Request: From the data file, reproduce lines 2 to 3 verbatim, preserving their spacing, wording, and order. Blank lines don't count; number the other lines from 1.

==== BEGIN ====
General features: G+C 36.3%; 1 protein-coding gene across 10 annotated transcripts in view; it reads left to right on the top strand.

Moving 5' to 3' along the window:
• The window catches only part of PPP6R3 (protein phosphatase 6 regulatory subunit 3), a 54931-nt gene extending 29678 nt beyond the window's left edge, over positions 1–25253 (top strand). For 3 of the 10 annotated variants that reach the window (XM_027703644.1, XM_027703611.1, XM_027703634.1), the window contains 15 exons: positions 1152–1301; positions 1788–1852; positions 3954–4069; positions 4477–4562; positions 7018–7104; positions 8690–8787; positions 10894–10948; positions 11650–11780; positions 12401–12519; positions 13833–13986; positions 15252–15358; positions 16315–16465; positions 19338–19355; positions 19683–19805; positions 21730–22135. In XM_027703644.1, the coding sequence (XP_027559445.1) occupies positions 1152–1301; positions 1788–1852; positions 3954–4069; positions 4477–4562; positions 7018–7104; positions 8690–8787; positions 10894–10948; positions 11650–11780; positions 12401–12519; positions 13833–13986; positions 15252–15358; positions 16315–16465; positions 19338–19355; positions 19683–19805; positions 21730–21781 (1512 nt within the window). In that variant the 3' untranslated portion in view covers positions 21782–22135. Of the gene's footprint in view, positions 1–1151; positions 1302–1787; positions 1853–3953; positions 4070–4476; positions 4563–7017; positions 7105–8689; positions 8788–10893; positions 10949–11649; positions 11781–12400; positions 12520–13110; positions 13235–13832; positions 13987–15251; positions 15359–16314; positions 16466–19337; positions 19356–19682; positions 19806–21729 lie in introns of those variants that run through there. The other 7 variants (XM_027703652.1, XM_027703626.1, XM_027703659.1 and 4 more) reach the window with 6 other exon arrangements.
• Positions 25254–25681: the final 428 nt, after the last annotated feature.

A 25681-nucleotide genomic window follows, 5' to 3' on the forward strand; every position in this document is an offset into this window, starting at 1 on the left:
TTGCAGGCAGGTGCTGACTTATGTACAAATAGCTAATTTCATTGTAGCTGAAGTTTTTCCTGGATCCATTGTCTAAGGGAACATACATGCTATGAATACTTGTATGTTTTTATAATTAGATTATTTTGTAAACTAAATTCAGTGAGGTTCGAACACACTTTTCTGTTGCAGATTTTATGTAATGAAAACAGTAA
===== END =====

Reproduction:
Moving 5' to 3' along the window:
• The window catches only part of PPP6R3 (protein phosphatase 6 regulatory subunit 3), a 54931-nt gene extending 29678 nt beyond the window's left edge, over positions 1–25253 (top strand). For 3 of the 10 annotated variants that reach the window (XM_027703644.1, XM_027703611.1, XM_027703634.1), the window contains 15 exons: positions 1152–1301; positions 1788–1852; positions 3954–4069; positions 4477–4562; positions 7018–7104; positions 8690–8787; positions 10894–10948; positions 11650–11780; positions 12401–12519; positions 13833–13986; positions 15252–15358; positions 16315–16465; positions 19338–19355; positions 19683–19805; positions 21730–22135. In XM_027703644.1, the coding sequence (XP_027559445.1) occupies positions 1152–1301; positions 1788–1852; positions 3954–4069; positions 4477–4562; positions 7018–7104; positions 8690–8787; positions 10894–10948; positions 11650–11780; positions 12401–12519; positions 13833–13986; positions 15252–15358; positions 16315–16465; positions 19338–19355; positions 19683–19805; positions 21730–21781 (1512 nt within the window). In that variant the 3' untranslated portion in view covers positions 21782–22135. Of the gene's footprint in view, positions 1–1151; positions 1302–1787; positions 1853–3953; positions 4070–4476; positions 4563–7017; positions 7105–8689; positions 8788–10893; positions 10949–11649; positions 11781–12400; positions 12520–13110; positions 13235–13832; positions 13987–15251; positions 15359–16314; positions 16466–19337; positions 19356–19682; positions 19806–21729 lie in introns of those variants that run through there. The other 7 variants (XM_027703652.1, XM_027703626.1, XM_027703659.1 and 4 more) reach the window with 6 other exon arrangements.